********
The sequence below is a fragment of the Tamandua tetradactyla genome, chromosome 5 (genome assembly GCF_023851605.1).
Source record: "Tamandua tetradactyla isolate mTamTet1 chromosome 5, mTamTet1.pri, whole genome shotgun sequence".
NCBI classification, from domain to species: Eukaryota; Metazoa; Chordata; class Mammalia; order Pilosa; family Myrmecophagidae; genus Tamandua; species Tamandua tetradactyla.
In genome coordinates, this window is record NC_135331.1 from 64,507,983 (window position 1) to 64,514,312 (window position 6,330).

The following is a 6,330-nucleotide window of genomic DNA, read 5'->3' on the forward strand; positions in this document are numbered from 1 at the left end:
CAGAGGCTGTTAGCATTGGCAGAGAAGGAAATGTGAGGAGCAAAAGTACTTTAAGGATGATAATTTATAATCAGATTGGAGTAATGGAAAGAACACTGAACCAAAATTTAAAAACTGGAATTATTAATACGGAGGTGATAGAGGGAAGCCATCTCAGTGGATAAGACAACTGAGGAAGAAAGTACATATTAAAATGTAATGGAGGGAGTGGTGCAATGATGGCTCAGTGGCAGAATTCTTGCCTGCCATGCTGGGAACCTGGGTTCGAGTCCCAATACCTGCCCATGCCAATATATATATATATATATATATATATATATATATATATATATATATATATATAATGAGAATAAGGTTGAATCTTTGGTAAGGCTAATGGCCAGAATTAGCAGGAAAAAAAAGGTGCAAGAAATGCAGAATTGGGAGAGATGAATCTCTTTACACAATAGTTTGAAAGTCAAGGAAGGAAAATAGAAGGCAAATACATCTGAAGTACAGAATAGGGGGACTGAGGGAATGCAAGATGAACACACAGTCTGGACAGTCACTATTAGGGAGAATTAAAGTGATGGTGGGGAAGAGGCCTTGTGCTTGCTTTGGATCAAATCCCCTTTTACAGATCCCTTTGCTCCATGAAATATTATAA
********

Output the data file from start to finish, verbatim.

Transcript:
The sequence below is a fragment of the Tamandua tetradactyla genome, chromosome 5 (genome assembly GCF_023851605.1).
Source record: "Tamandua tetradactyla isolate mTamTet1 chromosome 5, mTamTet1.pri, whole genome shotgun sequence".
NCBI classification, from domain to species: Eukaryota; Metazoa; Chordata; class Mammalia; order Pilosa; family Myrmecophagidae; genus Tamandua; species Tamandua tetradactyla.
In genome coordinates, this window is record NC_135331.1 from 64,507,983 (window position 1) to 64,514,312 (window position 6,330).

The following is a 6,330-nucleotide window of genomic DNA, read 5'->3' on the forward strand; positions in this document are numbered from 1 at the left end:
CAGAGGCTGTTAGCATTGGCAGAGAAGGAAATGTGAGGAGCAAAAGTACTTTAAGGATGATAATTTATAATCAGATTGGAGTAATGGAAAGAACACTGAACCAAAATTTAAAAACTGGAATTATTAATACGGAGGTGATAGAGGGAAGCCATCTCAGTGGATAAGACAACTGAGGAAGAAAGTACATATTAAAATGTAATGGAGGGAGTGGTGCAATGATGGCTCAGTGGCAGAATTCTTGCCTGCCATGCTGGGAACCTGGGTTCGAGTCCCAATACCTGCCCATGCCAATATATATATATATATATATATATATATATATATATATATATATATATATATAATGAGAATAAGGTTGAATCTTTGGTAAGGCTAATGGCCAGAATTAGCAGGAAAAAAAAGGTGCAAGAAATGCAGAATTGGGAGAGATGAATCTCTTTACACAATAGTTTGAAAGTCAAGGAAGGAAAATAGAAGGCAAATACATCTGAAGTACAGAATAGGGGGACTGAGGGAATGCAAGATGAACACACAGTCTGGACAGTCACTATTAGGGAGAATTAAAGTGATGGTGGGGAAGAGGCCTTGTGCTTGCTTTGGATCAAATCCCCTTTTACAGATCCCTTTGCTCCATGAAATATTATAA